19. Congo's mining and oil codes | Global Witness
    20. Global Witness’s recommendations for the Democratic Republic of Congo’s new Mining Code
    21. Transparency and anti-corruption in Congo Kinshasa
    22. Congo Kinshasa: les réformes du commerce de minerais sapées par l’impunité dans l’armée
    23. Chambre des mines: rapport d'activités 1er trimestre 2014
    24. Comparaison entre l’attractivité du Pérou et celle de la République du Congo avant et après la révision de leurs Codes Miniers respectifs
    25. DRC: situation dans l'initiative pour la transparence des industries extractives (ITIE) Extractive industries transparency initiative (EITI)
    26. The mineral resources of Katanga; a development strategy | John Holloway
    27. Empowering locals: Black empowerment experience in South Africa
  3. Zambia
    1. Zambia: Country guide
    2. Zambia: Mining sector profile
    3. Zambia: Mining tax
    4. Zambia: The Mines and Minerals Development act, 2008
    5. Zambia: Mines and Minerals Development (Amendment)
    6. Zambia: Mining legislation SADC comparison Africa (full)
    7. Zambia: Overview of tax changes
    8. Zambia to More Than Triple Royalties for Copper Miners Royalties to Rise to 20% for Open-Pit Copper Mines
    9. Zambia Mining: Tax Regime and Incentives
    10. Fiscal guide Zambia | KPMG
    11. Caught in a Trap: Zambia’s Mineral Tax Reforms David Manley ICTD International Center for Tax and Development
    12. The 2012 revised tax regime | Robert F Conrad ICTD
    13. THE TAXATION SYSTEM IN ZAMBIA A Technical report for the Jesuit Centre for Theological Reflection
    14. Extract of this report on the mining industry
  4. Peru
    1. Peru: LEGISLACIÓN
    2. Peru: Peru Mining law
    3. Peru: Mining taxation recent trends
    4. Peru: Analysis of the recent reform of the mining sector (taxes)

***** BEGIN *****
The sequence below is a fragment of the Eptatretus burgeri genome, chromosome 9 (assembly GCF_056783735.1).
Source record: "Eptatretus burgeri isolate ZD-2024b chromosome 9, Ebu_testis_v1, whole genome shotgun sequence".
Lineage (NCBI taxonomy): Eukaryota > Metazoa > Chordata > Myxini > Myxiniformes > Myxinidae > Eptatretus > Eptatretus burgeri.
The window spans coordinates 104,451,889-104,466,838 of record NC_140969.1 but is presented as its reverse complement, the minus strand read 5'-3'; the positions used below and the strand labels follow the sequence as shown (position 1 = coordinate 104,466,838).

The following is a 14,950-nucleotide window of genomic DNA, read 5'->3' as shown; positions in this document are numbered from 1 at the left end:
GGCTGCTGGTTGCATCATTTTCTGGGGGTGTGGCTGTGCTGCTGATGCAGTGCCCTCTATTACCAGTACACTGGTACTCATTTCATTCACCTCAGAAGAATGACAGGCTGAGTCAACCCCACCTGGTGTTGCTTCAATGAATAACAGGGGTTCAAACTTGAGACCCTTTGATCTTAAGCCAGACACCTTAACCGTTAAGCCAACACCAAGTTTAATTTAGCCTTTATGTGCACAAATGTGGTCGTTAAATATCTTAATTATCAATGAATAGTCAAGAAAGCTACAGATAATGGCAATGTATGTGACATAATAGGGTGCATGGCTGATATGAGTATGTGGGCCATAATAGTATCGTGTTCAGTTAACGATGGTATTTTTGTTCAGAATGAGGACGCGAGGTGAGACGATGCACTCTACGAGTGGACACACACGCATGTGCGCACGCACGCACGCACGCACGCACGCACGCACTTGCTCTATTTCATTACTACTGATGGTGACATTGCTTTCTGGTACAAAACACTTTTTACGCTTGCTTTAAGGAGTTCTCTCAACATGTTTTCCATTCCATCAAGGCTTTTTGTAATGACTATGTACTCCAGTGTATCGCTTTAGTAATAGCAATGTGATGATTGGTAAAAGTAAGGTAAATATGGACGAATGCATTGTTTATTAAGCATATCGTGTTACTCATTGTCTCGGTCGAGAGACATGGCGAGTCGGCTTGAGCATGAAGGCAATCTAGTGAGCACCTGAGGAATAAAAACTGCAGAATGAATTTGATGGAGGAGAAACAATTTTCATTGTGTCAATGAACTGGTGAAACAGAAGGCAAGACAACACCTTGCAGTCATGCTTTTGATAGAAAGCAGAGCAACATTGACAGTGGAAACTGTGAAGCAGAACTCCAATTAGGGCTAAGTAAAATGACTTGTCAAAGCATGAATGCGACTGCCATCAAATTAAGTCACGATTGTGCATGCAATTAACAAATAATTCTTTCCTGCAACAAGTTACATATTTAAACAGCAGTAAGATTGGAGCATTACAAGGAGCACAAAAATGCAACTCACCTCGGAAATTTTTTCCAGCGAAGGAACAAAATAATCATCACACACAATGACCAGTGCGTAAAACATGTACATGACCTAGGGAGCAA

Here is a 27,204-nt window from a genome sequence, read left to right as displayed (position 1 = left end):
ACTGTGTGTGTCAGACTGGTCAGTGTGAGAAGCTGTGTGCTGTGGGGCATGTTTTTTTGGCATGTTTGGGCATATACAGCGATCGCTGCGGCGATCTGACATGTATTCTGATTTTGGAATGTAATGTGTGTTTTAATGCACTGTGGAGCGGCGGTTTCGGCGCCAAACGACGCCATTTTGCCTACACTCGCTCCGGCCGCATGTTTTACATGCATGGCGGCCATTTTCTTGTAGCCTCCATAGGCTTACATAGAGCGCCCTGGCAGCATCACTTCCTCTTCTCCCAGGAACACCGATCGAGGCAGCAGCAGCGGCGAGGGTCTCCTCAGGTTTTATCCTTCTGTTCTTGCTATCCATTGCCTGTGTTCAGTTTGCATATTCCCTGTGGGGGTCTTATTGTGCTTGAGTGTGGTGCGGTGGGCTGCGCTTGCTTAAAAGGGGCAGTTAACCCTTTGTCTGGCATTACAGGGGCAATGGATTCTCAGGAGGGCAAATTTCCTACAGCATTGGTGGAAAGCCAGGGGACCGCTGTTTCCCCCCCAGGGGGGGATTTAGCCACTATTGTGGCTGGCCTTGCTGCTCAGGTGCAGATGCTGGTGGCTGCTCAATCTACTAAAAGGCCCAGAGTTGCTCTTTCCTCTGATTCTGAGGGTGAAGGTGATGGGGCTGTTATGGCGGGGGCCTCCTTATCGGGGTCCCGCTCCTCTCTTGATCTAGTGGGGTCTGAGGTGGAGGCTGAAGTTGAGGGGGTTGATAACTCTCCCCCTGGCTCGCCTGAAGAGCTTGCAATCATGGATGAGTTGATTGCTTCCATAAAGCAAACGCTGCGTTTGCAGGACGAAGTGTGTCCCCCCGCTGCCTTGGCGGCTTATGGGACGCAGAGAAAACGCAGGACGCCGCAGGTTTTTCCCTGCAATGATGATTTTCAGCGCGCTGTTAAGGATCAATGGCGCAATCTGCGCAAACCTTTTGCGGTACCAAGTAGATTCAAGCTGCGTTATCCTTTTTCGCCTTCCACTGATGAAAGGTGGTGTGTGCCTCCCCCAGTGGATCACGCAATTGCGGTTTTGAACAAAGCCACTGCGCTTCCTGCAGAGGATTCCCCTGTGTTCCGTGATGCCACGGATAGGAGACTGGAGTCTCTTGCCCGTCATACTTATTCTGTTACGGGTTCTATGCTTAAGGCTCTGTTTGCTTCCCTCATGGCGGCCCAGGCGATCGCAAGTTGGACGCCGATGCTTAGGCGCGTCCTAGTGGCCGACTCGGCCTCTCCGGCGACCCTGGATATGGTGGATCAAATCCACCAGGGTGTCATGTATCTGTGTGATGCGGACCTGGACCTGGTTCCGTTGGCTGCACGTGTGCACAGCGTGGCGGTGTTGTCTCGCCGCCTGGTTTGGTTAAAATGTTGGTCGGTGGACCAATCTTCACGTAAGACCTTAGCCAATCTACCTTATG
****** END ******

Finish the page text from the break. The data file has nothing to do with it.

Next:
5. Changes in mining taxes and regulations |
    6. Peru: Country Mining Guide
    7. Peru: Analyse de la réforme minière | Deloitte
    8. Peru: Mining and metals investment guide 2014-2015
    9. Peru: Mining taxes and royalties | PWC
    10. Peru: Other intersestin aspects
    11. An Analysis of the Recent Reform to the Peruvian Mining Sector from a Tax Perspective
    12. Are the current mining investment conditions in Peru as attractive as they were in the 1990s?
  5. Other references
    1. Africa Review Report on Mining - Executive Summary
    2. Africa Mining Vision
    3. Africa Mining Vision
    4. Joseph Stiglitz
    5. Ha-Joon Chang
    6. Ha-Joon Chang "the bad samaritans"
    7. CIA factbook, Democratic Republic of the Congo
    8. USGS Country surveys Africa 1997-2012
    9. Mining Codes in Africa Towards a fourth generation
    10. Global witness
    11. Corporate social responsibility CSR
    12. Extractive Industries Transparency Initiative EITI
    13. Windfall taxes
    14. Consensus de Washington
    15. The Las Bambas mine deal needs to recognize local discontent
    16. Local Communities Still Weary of Conga Project, Peru
    17. Anti-mining sentiment in Peru main barrier to sector’s growth – S&P

Put online for Ceseco 2015